ISSN-L =       "1559-1131",
bibdate =      "Tue Apr 1 05:42:19 MDT 2014",
bibsource =    "http://portal.acm.org/;
http://www.math.utah.edu/pub/tex/bib/tweb.bib",
abstract =     "Applications to monitor various aspects of social
networks are becoming increasingly popular. For
instance, marketers want to look for semantic patterns
relating to the content of tweets and Facebook posts
relating to their products. Law enforcement agencies
want to track behaviors involving potential criminals
on the Internet by looking for certain patterns of
behavior. Music companies want to track patterns of
spread of illegal music. These applications allow
multiple users to specify patterns of interest and
monitor them in real time as new data gets added to the
the concept of social network view servers in which all
of these types of applications can be simultaneously
monitored. The patterns of interest are expressed as
views over an underlying graph or social network
database. We show that a given set of views can be
compiled in multiple possible ways to take advantage of
common substructures and define the concept of an
optimal merge. Though finding an optimal merge is shown
to be NP-hard, we develop the AddView to find very good
merges quickly. We develop a very fast MultiView
algorithm that scalably and efficiently maintains
multiple subgraph views when insertions are made to the
social network database. We show that our algorithm is
correct, study its complexity, and experimentally
demonstrate that our algorithm can scalably handle
updates to hundreds of views on 6 real-world social
network databases with up to 540M edges.",
acknowledgement = ack-nhfb,
articleno =    "10",
fjournal =     "ACM Transactions on the Web (TWEB)",
journal-URL =  "http://portal.acm.org/browse_dl.cfm?idx=J1062",
}

@Article{Bislimovska:2014:TCB,
author =       "Bojana Bislimovska and Alessandro Bozzon and Marco
Brambilla and Piero Fraternali",
title =        "Textual and Content-Based Search in Repositories of
{Web} Application Models",
journal =      j-TWEB,
volume =       "8",
number =       "2",
pages =        "11:1--11:??",
month =        mar,
year =         "2014",
CODEN =        "????",
DOI =          "http://dx.doi.org/10.1145/2579991",
ISSN =         "1559-1131 (print), 1559-114X (electronic)",
ISSN-L =       "1559-1131",
bibdate =      "Tue Apr 1 05:42:19 MDT 2014",
bibsource =    "http://portal.acm.org/;
http://www.math.utah.edu/pub/tex/bib/tweb.bib",
abstract =     "Model-driven engineering relies on collections of
models, which are the primary artifacts for software
development. To enable knowledge sharing and reuse,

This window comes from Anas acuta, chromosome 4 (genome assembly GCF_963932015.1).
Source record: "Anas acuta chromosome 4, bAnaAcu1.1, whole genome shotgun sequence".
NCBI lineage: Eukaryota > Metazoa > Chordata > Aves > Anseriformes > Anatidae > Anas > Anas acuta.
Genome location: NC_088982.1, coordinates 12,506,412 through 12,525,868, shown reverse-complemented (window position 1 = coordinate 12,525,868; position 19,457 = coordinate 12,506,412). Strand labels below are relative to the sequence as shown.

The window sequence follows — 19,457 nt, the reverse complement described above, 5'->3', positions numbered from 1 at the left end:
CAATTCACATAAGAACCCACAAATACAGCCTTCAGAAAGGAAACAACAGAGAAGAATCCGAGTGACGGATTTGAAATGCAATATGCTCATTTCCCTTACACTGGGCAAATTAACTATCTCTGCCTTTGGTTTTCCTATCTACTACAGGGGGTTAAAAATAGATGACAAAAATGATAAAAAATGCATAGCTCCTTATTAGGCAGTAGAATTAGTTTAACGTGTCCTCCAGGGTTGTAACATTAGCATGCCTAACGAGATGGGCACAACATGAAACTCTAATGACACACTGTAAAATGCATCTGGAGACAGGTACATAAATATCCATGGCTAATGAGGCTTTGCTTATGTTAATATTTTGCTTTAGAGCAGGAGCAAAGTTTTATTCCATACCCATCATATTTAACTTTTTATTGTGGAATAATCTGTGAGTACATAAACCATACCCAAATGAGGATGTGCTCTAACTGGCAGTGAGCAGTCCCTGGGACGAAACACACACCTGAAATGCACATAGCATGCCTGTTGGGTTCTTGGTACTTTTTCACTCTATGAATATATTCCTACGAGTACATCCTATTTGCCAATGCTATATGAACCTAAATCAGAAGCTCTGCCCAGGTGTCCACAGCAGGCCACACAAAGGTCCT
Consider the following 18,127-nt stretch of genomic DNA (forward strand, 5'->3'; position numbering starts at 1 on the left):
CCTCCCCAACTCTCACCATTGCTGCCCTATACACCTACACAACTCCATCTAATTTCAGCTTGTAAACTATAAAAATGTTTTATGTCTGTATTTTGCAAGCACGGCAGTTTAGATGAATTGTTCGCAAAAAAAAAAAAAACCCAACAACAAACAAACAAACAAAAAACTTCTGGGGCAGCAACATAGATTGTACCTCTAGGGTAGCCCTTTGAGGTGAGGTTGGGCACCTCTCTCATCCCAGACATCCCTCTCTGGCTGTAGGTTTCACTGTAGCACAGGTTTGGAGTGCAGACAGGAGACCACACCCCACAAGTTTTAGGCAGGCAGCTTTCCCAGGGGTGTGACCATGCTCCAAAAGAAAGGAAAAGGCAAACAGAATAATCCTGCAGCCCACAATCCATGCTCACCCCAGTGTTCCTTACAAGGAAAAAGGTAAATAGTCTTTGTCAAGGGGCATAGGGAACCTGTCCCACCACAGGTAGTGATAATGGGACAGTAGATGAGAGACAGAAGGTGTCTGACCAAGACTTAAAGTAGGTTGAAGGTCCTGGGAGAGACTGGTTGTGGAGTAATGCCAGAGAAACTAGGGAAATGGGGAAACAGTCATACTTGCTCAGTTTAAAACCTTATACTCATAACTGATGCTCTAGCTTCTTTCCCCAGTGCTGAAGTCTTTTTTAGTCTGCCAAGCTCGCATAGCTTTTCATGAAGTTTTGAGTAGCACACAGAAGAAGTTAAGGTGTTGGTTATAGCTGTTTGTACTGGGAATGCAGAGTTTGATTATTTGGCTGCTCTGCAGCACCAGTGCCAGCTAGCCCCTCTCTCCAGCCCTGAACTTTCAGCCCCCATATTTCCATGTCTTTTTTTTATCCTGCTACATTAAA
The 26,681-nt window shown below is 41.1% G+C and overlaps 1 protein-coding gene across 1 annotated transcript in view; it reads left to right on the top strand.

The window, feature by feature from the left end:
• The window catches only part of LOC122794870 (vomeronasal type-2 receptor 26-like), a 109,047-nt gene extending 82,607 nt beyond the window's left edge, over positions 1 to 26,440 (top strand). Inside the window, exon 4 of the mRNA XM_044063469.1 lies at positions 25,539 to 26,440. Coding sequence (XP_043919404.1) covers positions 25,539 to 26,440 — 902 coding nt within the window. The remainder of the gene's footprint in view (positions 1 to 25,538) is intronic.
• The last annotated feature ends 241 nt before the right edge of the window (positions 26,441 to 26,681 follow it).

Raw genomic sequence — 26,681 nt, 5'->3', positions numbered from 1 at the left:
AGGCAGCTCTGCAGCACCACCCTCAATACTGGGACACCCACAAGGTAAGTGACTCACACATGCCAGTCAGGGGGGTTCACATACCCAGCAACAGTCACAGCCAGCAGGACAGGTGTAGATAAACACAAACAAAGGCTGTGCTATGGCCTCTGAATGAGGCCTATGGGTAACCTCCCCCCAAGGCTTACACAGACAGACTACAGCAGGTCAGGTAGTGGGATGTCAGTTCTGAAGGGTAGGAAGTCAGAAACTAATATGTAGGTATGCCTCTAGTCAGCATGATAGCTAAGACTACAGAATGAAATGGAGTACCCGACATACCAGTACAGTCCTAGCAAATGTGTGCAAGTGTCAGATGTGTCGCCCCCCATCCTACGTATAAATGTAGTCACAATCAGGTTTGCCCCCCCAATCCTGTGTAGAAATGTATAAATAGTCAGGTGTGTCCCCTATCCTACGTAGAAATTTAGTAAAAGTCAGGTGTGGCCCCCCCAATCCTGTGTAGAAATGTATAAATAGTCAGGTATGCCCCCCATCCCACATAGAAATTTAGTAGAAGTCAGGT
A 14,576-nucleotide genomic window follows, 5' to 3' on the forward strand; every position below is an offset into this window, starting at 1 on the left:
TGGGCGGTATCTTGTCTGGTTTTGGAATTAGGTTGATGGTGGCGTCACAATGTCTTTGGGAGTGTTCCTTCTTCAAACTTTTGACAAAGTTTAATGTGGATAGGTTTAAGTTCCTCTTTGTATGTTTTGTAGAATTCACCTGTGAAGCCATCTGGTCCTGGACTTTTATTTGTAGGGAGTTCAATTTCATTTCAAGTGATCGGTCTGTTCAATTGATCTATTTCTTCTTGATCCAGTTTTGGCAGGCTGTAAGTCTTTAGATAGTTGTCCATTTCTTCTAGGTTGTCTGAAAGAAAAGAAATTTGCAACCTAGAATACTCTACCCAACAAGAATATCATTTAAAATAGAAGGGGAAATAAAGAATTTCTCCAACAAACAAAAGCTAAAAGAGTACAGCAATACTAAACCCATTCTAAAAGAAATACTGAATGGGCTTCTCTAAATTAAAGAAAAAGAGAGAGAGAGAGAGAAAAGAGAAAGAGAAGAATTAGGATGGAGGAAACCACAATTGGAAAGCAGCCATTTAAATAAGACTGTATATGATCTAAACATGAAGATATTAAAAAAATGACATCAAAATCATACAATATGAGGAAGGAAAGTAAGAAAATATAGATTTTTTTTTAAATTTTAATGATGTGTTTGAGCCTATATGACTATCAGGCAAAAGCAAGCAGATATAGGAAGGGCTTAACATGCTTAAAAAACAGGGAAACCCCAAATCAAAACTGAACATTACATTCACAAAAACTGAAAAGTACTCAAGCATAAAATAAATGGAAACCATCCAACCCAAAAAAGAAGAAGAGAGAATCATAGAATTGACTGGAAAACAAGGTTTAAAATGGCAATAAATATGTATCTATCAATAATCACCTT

models need to be managed within repositories, where
examines two different techniques for indexing and
searching model repositories, with a focus on Web
development projects encoded in a domain-specific
language. Keyword-based and content-based search (also
known as query-by-example) are contrasted with respect
to the architecture of the system, the processing of
models and queries, and the way in which metamodel
knowledge can be exploited to improve search. A
thorough experimental evaluation is conducted to
examine what parameter configurations lead to better
accuracy and to offer an insight in what queries are
acknowledgement = ack-nhfb,
articleno =    "11",
fjournal =     "ACM Transactions on the Web (TWEB)",
journal-URL =  "http://portal.acm.org/browse_dl.cfm?idx=J1062",
}

author =       "Alejandro Bellog{\'\i}n and Pablo Castells and
title =        "Neighbor Selection and Weighting in User-Based
Collaborative Filtering: a Performance Prediction
Approach",
journal =      j-TWEB,
volume =       "8",
number =       "2",
pages =        "12:1--12:??",
month =        mar,
year =         "2014",
CODEN =        "????",
DOI =          "http://dx.doi.org/10.1145/2579993",
ISSN =         "1559-1131 (print), 1559-114X (electronic)",
ISSN-L =       "1559-1131",
bibdate =      "Tue Apr 1 05:42:19 MDT 2014",
bibsource =    "http://portal.acm.org/;
http://www.math.utah.edu/pub/tex/bib/tweb.bib",
abstract =     "User-based collaborative filtering systems suggest
interesting items to a user relying on similar-minded
people called neighbors. The selection and weighting of
these neighbors characterize the different
recommendation approaches. While standard strategies
perform a neighbor selection based on user
similarities, trust-aware recommendation algorithms
rely on other aspects indicative of user trust and
recommendation problem, generalizing it in terms of
performance prediction techniques, whose goal is to
predict the performance of an information retrieval
system in response to a particular query. We
investigate how to adopt the preceding generalization
to define a unified framework where we conduct an
objective analysis of the effectiveness (predictive
power) of neighbor scoring functions. The proposed
framework enables discriminating whether recommendation
performance improvements are caused by the used
neighbor scoring functions or by the ways these